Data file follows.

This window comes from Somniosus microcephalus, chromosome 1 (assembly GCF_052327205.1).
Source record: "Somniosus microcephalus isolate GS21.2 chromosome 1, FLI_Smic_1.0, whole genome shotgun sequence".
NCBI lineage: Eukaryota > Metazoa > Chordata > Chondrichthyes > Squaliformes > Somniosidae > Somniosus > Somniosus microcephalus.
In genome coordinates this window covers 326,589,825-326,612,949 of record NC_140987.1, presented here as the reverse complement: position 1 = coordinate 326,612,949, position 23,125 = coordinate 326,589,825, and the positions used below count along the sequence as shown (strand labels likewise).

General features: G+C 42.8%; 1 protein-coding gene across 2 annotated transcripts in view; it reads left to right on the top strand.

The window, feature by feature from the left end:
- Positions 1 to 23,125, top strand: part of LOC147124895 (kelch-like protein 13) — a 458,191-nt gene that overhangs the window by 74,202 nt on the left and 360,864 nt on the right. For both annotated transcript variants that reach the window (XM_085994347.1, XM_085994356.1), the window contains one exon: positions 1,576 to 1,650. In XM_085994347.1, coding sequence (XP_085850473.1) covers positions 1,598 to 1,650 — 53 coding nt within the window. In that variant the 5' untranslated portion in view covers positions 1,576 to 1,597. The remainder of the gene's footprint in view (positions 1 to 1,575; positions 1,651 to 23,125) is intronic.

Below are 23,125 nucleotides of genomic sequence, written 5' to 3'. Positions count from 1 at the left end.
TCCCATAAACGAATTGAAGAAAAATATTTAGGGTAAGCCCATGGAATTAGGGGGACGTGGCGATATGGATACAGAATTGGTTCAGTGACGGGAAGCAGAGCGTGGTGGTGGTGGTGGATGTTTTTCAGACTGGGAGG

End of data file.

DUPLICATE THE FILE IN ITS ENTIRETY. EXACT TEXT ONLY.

This window comes from Somniosus microcephalus, chromosome 1 (assembly GCF_052327205.1).
Source record: "Somniosus microcephalus isolate GS21.2 chromosome 1, FLI_Smic_1.0, whole genome shotgun sequence".
NCBI lineage: Eukaryota > Metazoa > Chordata > Chondrichthyes > Squaliformes > Somniosidae > Somniosus > Somniosus microcephalus.
In genome coordinates this window covers 326,589,825-326,612,949 of record NC_140987.1, presented here as the reverse complement: position 1 = coordinate 326,612,949, position 23,125 = coordinate 326,589,825, and the positions used below count along the sequence as shown (strand labels likewise).

General features: G+C 42.8%; 1 protein-coding gene across 2 annotated transcripts in view; it reads left to right on the top strand.

The window, feature by feature from the left end:
- Positions 1 to 23,125, top strand: part of LOC147124895 (kelch-like protein 13) — a 458,191-nt gene that overhangs the window by 74,202 nt on the left and 360,864 nt on the right. For both annotated transcript variants that reach the window (XM_085994347.1, XM_085994356.1), the window contains one exon: positions 1,576 to 1,650. In XM_085994347.1, coding sequence (XP_085850473.1) covers positions 1,598 to 1,650 — 53 coding nt within the window. In that variant the 5' untranslated portion in view covers positions 1,576 to 1,597. The remainder of the gene's footprint in view (positions 1 to 1,575; positions 1,651 to 23,125) is intronic.

Below are 23,125 nucleotides of genomic sequence, written 5' to 3'. Positions count from 1 at the left end.
TCCCATAAACGAATTGAAGAAAAATATTTAGGGTAAGCCCATGGAATTAGGGGGACGTGGCGATATGGATACAGAATTGGTTCAGTGACGGGAAGCAGAGCGTGGTGGTGGTGGTGGATGTTTTTCAGACTGGGAGG